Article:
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Probiotics and prebiotics work together for your health

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Our bodies are swarming with bacteria. In fact, more than 100 trillion bacteria live in the digestive system alone. That’s more than the number of cells in a person’s body.

But don’t worry — many of these bacteria are needed for the human body to function properly and stay healthy. That’s why the right balance of bacteria is extremely important. If this balance is off, health problems may occur.

Fortunately, there are two easy ways to support and help good bacteria thrive.

Where to start? Probiotics

We hear about probiotics all the time. In fact, they are all around us. Lactic acid, active cultures, cheddar — yes, cheddar cheese — they are all naturally occurring probiotics.

Probiotics are live organisms similar to the ones found in our bodies, and just like those found in the body, probiotics have many health benefits.

“Probiotics work by supporting the good flora that naturally exist in our digestive tract,” says John Weaver, MD, JD, family medicine physician on the medical staff at Methodist Richardson Medical Center. “They are beneficial bacteria that help move the digestive tract along, synthesize certain vitamins, and play a role in our immune response to inflammation and infection.”

Specifically, probiotics can:

  • Boost the immune system
  • Keep skin healthy
  • Help ease inflammatory bowel disease symptoms
  • Reduce the frequency of respiratory infections
  • Relieve diarrhea

“For most people, it is a good idea to have a diet rich in probiotic foods or take a probiotic supplement,” Dr. Weaver says.

So what foods contain probiotics? Some may surprise you:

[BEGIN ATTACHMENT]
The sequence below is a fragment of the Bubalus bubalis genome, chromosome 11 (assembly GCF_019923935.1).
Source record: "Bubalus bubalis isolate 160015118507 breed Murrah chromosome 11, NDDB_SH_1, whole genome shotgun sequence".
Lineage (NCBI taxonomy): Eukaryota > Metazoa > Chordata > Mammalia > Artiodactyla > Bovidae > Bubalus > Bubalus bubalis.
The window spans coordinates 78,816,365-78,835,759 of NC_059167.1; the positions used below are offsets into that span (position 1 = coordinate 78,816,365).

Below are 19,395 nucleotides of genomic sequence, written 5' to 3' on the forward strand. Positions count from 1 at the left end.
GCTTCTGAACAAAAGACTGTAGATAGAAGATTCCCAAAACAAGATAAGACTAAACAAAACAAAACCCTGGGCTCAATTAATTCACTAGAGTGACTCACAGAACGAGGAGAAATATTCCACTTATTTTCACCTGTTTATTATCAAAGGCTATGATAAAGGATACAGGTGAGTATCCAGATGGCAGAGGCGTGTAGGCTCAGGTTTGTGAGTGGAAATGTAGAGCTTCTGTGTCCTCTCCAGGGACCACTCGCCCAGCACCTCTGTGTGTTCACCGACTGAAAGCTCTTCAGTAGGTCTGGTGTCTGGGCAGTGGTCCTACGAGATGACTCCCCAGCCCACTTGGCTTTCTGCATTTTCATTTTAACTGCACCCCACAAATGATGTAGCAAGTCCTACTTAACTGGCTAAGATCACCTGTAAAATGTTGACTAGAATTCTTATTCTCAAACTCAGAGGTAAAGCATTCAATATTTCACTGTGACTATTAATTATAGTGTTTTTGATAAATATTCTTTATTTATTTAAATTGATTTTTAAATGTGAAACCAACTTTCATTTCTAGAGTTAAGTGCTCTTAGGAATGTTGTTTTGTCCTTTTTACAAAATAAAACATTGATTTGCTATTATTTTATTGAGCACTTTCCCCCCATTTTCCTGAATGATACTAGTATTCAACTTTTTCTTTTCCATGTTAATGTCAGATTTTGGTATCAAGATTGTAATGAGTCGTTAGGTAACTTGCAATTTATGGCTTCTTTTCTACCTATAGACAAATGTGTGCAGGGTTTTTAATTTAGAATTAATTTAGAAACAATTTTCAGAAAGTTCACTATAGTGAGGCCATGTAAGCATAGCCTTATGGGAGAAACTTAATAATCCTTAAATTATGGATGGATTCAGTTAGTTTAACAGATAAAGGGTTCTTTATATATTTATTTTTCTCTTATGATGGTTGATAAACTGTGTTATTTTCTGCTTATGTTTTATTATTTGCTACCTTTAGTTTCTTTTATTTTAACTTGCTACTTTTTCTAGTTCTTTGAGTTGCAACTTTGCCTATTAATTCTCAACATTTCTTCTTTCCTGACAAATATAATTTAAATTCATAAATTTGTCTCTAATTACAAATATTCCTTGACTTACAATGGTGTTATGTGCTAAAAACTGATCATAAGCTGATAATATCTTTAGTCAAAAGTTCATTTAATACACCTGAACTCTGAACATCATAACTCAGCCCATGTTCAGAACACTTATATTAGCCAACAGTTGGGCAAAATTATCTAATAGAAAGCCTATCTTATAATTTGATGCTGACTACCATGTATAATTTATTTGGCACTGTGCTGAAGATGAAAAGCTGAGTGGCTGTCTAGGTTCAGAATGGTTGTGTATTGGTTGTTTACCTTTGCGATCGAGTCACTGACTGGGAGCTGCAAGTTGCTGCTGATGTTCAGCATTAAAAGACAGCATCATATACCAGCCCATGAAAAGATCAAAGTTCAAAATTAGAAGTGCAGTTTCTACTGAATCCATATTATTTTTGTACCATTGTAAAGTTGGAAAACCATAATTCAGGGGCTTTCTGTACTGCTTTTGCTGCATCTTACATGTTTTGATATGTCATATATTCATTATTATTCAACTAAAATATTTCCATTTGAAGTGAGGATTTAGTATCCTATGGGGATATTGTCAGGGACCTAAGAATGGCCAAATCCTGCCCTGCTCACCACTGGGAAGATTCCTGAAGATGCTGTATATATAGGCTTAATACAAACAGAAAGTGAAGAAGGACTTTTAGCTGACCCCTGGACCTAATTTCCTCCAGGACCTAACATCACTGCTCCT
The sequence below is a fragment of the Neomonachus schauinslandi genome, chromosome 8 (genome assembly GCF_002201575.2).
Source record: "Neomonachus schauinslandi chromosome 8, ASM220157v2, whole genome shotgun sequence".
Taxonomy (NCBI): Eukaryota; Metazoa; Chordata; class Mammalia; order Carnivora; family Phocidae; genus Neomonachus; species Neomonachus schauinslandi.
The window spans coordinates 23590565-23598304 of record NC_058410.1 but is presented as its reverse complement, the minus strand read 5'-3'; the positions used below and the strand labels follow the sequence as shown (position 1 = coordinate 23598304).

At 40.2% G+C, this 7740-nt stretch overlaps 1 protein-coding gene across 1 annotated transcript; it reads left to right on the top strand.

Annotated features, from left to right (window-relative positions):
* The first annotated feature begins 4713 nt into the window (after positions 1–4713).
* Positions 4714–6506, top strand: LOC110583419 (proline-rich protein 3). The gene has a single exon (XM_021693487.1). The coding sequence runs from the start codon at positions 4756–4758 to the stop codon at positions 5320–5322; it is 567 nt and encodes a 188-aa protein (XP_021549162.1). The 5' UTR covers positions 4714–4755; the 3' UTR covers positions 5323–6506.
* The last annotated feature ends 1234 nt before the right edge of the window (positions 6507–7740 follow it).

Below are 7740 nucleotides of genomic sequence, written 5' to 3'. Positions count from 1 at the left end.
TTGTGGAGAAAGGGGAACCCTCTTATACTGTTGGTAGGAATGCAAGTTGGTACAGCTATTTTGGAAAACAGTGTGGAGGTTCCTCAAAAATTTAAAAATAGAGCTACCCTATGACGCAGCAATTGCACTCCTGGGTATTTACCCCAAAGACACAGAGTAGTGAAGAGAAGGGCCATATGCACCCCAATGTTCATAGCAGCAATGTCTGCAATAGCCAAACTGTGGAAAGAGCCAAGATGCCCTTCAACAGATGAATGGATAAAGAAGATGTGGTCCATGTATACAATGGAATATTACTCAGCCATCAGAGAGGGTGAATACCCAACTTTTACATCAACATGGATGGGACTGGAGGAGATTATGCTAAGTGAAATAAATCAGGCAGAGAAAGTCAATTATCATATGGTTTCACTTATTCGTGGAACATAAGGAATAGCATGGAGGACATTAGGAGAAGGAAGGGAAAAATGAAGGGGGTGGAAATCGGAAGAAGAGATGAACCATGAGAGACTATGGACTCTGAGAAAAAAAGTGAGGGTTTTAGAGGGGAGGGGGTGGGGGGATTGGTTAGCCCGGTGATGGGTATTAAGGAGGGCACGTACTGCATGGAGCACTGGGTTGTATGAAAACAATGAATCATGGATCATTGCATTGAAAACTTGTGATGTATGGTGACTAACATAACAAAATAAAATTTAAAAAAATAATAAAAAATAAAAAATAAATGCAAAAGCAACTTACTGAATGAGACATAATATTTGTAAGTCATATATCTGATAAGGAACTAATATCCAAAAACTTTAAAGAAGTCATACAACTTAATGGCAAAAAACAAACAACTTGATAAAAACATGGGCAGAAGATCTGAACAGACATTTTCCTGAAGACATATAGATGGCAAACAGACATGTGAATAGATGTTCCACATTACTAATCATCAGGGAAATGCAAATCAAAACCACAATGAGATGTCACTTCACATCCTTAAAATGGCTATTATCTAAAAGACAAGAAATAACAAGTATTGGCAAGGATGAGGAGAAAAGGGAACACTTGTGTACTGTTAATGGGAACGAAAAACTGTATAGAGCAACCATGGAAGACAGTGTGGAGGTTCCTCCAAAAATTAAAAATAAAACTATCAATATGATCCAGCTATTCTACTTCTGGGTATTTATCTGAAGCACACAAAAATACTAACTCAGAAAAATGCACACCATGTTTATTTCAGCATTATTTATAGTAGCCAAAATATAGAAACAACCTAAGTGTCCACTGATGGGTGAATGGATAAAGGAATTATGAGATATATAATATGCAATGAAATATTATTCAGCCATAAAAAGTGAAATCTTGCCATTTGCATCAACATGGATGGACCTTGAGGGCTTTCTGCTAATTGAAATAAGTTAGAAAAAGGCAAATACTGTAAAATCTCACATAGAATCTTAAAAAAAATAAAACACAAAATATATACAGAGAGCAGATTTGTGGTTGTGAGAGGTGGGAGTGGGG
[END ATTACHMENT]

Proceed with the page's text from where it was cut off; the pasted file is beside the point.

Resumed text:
• Buttermilk
  • Cheddar
  • Cottage cheese
  • Gouda
  • Green peas
  • Kefir
  • Kimchi
  • Kombucha
  • Miso
  • Mozzarella
  • Natto
  • Olives
  • Pickles
  • Sauerkraut
  • Tempeh

That’s food for thought the next time you visit the grocery store. But for those with a compromised immune system, there is a warning.

“For people with cancer or those who lack a normal immune system, avoid supplementing with probiotics,” Dr. Weaver cautions. “Talk with your doctor before taking a probiotic supplement.”

What comes next? Prebiotics

When foods help feed the good bacteria in your gut, they’re called prebiotics. A prebiotic is a nondigestible carbohydrate that serves as a fuel source for a probiotic. Think of it as boosting up the benefits of the probiotic.

“It is believed that prebiotics can aid in the absorption of some minerals, including calcium,” Dr. Weaver says. “Additionally, prebiotics aid in the production and maintenance of probiotics, which themselves aid digestion, especially in keeping the digestive tract moving.”

Just like a probiotic, prebiotics are loaded with health benefits, including:

  • Lowering the risk for cardiovascular disease
  • Improving digestion
  • Strengthening immunity
  • Decreasing inflammation
  • Easing anxiety
  • Helping with weight loss
  • Relieving stress

So when shopping, add these prebiotic foods to the grocery list:

  • Almonds
  • Apples
  • Artichokes
  • Asparagus
  • Bananas
  • Berries
  • Chicory root
  • Citrus
  • Garlic
  • Mushrooms
  • Onions
  • Soybeans
  • Sweet potatoes
  • Whole-wheat items

Teamwork for a healthy gut

Prebiotics and probiotics work together, so for the biggest benefit, eat prebiotic and probiotic foods together. There are so many healthy options, it’s easy. But for example, try yogurt topped with bananas and almonds, or top grilled asparagus and mushrooms with aged Parmesan cheese. Your healthier digestive system, and body, will thank you for it!


If you’re wondering if your health might benefit from a probiotic supplement, find a primary care provider to offer some advice.